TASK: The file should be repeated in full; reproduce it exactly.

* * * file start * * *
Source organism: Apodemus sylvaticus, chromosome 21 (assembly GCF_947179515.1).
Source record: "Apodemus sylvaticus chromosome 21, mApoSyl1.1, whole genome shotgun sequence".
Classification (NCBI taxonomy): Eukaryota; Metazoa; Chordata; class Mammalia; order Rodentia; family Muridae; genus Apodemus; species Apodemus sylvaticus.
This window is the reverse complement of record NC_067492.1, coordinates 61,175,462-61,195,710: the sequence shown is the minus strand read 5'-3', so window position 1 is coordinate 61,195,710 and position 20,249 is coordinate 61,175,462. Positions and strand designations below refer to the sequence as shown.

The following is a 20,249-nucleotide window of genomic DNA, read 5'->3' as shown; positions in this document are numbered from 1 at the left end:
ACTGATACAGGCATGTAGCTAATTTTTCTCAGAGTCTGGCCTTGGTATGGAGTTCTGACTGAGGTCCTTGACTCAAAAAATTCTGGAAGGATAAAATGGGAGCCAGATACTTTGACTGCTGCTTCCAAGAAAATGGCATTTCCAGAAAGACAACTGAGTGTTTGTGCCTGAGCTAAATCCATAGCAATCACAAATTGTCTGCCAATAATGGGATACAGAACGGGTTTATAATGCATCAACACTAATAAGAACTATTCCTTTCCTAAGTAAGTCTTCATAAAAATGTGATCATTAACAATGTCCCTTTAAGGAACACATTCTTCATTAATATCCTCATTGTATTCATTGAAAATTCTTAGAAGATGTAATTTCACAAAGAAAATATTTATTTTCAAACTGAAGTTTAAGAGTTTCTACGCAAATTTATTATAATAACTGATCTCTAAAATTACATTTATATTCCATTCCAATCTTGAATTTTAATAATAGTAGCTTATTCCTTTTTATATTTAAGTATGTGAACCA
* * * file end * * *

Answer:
Source organism: Apodemus sylvaticus, chromosome 21 (assembly GCF_947179515.1).
Source record: "Apodemus sylvaticus chromosome 21, mApoSyl1.1, whole genome shotgun sequence".
Classification (NCBI taxonomy): Eukaryota; Metazoa; Chordata; class Mammalia; order Rodentia; family Muridae; genus Apodemus; species Apodemus sylvaticus.
This window is the reverse complement of record NC_067492.1, coordinates 61,175,462-61,195,710: the sequence shown is the minus strand read 5'-3', so window position 1 is coordinate 61,195,710 and position 20,249 is coordinate 61,175,462. Positions and strand designations below refer to the sequence as shown.

The following is a 20,249-nucleotide window of genomic DNA, read 5'->3' as shown; positions in this document are numbered from 1 at the left end:
ACTGATACAGGCATGTAGCTAATTTTTCTCAGAGTCTGGCCTTGGTATGGAGTTCTGACTGAGGTCCTTGACTCAAAAAATTCTGGAAGGATAAAATGGGAGCCAGATACTTTGACTGCTGCTTCCAAGAAAATGGCATTTCCAGAAAGACAACTGAGTGTTTGTGCCTGAGCTAAATCCATAGCAATCACAAATTGTCTGCCAATAATGGGATACAGAACGGGTTTATAATGCATCAACACTAATAAGAACTATTCCTTTCCTAAGTAAGTCTTCATAAAAATGTGATCATTAACAATGTCCCTTTAAGGAACACATTCTTCATTAATATCCTCATTGTATTCATTGAAAATTCTTAGAAGATGTAATTTCACAAAGAAAATATTTATTTTCAAACTGAAGTTTAAGAGTTTCTACGCAAATTTATTATAATAACTGATCTCTAAAATTACATTTATATTCCATTCCAATCTTGAATTTTAATAATAGTAGCTTATTCCTTTTTATATTTAAGTATGTGAACCA